Online Success Story:

Online Success Story:
Craig Harkins

A site dedicated to news and training tips for the Olympic sport of fencing.

1. When did you set up your website?

I started Fencing.Net as a personal web site as part of my MindSpring account way back in 1995.  Soon after I set up the site I registered the domain for it.  ( was already taken by a fencing club in San Jose!)  At that time I worked for MindSpring in the sales department and I wanted to set up a web site on my own so that I could better explain it to our Internet service customers.

2. What gave you the idea for this particular niche & website?

I chose fencing for the site because I was an active competitive fencer at the time and there was not much good information on the sport online.  The only other places I found discussing fencing were in newsgroups where I found people were giving out bad information.  I knew I had good information that I could share, so I started posting.

I took my old training journals and started posting them up as articles on the web site.  Then I grabbed news from all of the world level fencing events to build out reports on what the top fencers in the world were doing and previews of how the US fencers were doing and how they were expected to place at events including world championships.

From there, the site grew in traffic and I built up a list of subscribers to a semi-regular email newsletter which I would email each time I posted a new article to my site.  Eventually I added a forum (first with UBB then vBulletin) to the site and started getting more discussions going there.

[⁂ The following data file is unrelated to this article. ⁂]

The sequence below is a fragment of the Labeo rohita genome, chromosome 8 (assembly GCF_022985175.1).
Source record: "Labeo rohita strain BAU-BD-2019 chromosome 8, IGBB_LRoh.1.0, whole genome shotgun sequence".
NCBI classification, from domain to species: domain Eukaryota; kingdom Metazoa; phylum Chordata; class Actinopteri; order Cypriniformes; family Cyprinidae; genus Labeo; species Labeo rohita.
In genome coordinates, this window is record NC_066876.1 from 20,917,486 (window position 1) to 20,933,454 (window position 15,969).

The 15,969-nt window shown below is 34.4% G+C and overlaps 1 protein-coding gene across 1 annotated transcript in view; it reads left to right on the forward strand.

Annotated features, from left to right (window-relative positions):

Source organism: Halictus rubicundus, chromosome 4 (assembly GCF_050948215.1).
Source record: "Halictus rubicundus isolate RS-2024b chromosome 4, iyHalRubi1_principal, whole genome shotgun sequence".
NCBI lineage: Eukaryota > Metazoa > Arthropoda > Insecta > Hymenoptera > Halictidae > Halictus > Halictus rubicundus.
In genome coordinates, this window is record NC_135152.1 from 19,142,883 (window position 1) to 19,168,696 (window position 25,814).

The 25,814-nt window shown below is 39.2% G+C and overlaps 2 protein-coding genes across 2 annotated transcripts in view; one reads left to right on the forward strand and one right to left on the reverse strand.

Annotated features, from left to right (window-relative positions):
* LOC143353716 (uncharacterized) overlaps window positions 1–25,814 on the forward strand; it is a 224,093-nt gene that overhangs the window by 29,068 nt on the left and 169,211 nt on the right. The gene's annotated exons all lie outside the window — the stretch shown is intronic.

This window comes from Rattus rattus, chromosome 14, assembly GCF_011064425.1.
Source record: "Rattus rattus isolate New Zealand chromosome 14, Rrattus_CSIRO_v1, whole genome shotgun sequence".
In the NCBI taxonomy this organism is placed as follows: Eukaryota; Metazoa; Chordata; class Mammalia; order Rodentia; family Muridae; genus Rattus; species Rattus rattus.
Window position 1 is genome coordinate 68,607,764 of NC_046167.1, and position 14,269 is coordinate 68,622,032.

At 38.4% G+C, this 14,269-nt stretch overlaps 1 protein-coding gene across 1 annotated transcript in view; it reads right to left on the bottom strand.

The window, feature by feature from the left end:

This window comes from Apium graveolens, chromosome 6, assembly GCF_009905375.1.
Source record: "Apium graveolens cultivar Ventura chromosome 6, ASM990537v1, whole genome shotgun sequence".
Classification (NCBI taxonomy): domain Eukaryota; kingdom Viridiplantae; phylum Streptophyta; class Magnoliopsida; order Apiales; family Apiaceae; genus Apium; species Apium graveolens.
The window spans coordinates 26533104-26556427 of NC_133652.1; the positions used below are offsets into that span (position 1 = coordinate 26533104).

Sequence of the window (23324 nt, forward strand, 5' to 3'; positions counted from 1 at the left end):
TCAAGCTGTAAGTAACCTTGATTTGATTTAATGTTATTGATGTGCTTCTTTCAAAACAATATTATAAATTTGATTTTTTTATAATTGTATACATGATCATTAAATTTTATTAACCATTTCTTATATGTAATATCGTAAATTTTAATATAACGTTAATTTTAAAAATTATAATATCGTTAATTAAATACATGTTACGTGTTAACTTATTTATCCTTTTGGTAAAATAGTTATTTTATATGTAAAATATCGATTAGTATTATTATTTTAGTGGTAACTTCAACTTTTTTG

3. Did you have any experience with online business prior to creating this website?

No experience before starting this site.  I used the business experience I was getting at MindSpring in sales, marketing, and product management to help with growing the site, but it was mainly just my passion and sideline hobby.

4. What did you do for work prior to setting up an online business?

For MindSpring I worked in sales, then marketing where I learned through trial and error about setting up sales scripts, talking to customers, building relationships with prospects and, most importantly, tracking the results of anything we did to generate sales.  Later I moved to a product management role which was not only the marketing side (bringing in sales) but the profitability side.  A product manager owns the revenues and costs for the product line, so is responsible for setting the product features and pricing to be able to sell in the marketplace as well as managing the costs and support so that the product will be profitable.  That kind of detailed analysis really helps focus me today.  If I think some new feature
would be cool to add to the site, I make sure to ask myself (1) what does it do to grow the business or enhance readership and (2) what will the ROI be?

5. How did you initially promote your website, and if different - how do you promote it now?

Back in 1995 there wasn't the same competition for web sites.  There were still pundits saying that the Internet was just a fad, so there weren't hundreds of sites created around every topic.  I had great quality content (I thought) that came from my expertise as a competitive fencer.  When I started Fencing.Net I started out by finding every other web site I could written about fencing and I asked for a link and I built links to the good articles that I found.  That built up links and traffic to the site right away since we were all fanatics about the subject and wanted to help share what we were writing.

Today it's more difficult to break in.  Now I promote Fencing.Net by making sure to post our new articles to Facebook and Twitter, emailing our news to our mailing list, and finding other sports sites that will take articles I write.

I covered the 2008 Olympics in Beijing and have a media credential for the 2012 London Olympics, so I'll be using that to approach the sports news sites about including articles of my Olympic fencing coverage.

6. Is your website profitable? Can you share some basic traffic & profit stats with us?

Yes, the site is profitable.  The story of the site is that when I first started to monetize it, all I asked for was some free gear for myself and some money that I would use for my own training and travel expenses.  In exchange, I put up advertising for some of the equipment suppliers that were online at the time.